SOUTHWEST - Downtown Portland lies in the Southwest section between the I-405 freeway loop and the Willamette River, centered around Pioneer Courthouse Square (“Portland’s living room”). The convenient Street Car, connected to the larger MAX light rail system, caters to the commuter-centric nature of this part of town, and Portland’s famously environmentally conscious residents.  Downtown is also home to many of Portland’s cultural and educational resources, such as the renowned Arlene Schnitzer Concert Hall, Portland Art Museum, Oregon Historical Society Museum, and Portland State University, with Oregon’s largest student body. Portland is known for its’ parks, and SW Portland is the proud home to many of them.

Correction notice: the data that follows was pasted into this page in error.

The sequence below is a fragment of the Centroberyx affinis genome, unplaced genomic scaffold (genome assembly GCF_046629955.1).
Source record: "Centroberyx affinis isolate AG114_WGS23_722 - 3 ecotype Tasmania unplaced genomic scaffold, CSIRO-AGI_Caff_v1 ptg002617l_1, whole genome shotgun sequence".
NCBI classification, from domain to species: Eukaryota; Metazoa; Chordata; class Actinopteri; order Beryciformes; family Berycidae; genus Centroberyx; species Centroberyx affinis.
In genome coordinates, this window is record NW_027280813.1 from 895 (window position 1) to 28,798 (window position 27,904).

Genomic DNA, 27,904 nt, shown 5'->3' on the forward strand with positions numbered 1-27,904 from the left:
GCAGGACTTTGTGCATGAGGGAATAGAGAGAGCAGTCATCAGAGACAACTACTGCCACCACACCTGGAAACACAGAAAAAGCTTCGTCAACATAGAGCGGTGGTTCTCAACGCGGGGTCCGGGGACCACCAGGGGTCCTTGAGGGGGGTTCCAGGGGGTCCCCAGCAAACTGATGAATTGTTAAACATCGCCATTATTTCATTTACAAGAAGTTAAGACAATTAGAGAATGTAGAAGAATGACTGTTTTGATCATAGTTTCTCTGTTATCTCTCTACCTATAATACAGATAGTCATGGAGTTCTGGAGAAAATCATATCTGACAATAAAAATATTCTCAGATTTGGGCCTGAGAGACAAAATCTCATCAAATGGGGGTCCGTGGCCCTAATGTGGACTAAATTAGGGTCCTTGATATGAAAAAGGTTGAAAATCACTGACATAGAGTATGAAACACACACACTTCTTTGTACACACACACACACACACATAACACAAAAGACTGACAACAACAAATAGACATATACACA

Washington Park has many attractions for visitors and locals such as the International Rose Test Garden and the Oregon Zoo.  Among others, the South Park Blocks, Lovejoy Park, and Tom McCall Waterfront Park, which serves as the grounds for great seasonal events such as the Waterfront Blues Festival and Oregon Brew Festival, all offer a break from the hustle and bustle of downtown City life. A short distance from the heart of downtown, the South Waterfront (a part of the South Portland neighborhood), is one of the largest green developments in the country.  It combines innovative ideas with a premiere riverfront location and high class living in residential towers. Beyond downtown, SW Portland also commands a steady flow of incoming residents due to the campuses of Oregon Health & Science University (OHSU), Lewis & Clark College, and Portland Community College/Sylvania.  The surrounding neighborhoods, like John’s Landing (also a part of South Portland), Hillsdale, and Multnomah, are filled with unique residential houses and well-defined commercial and retail districts.  With a great community feel, and an ever-growing number of shops and restaurants, these neighborhoods offer no small competition to the draw of the Eastside.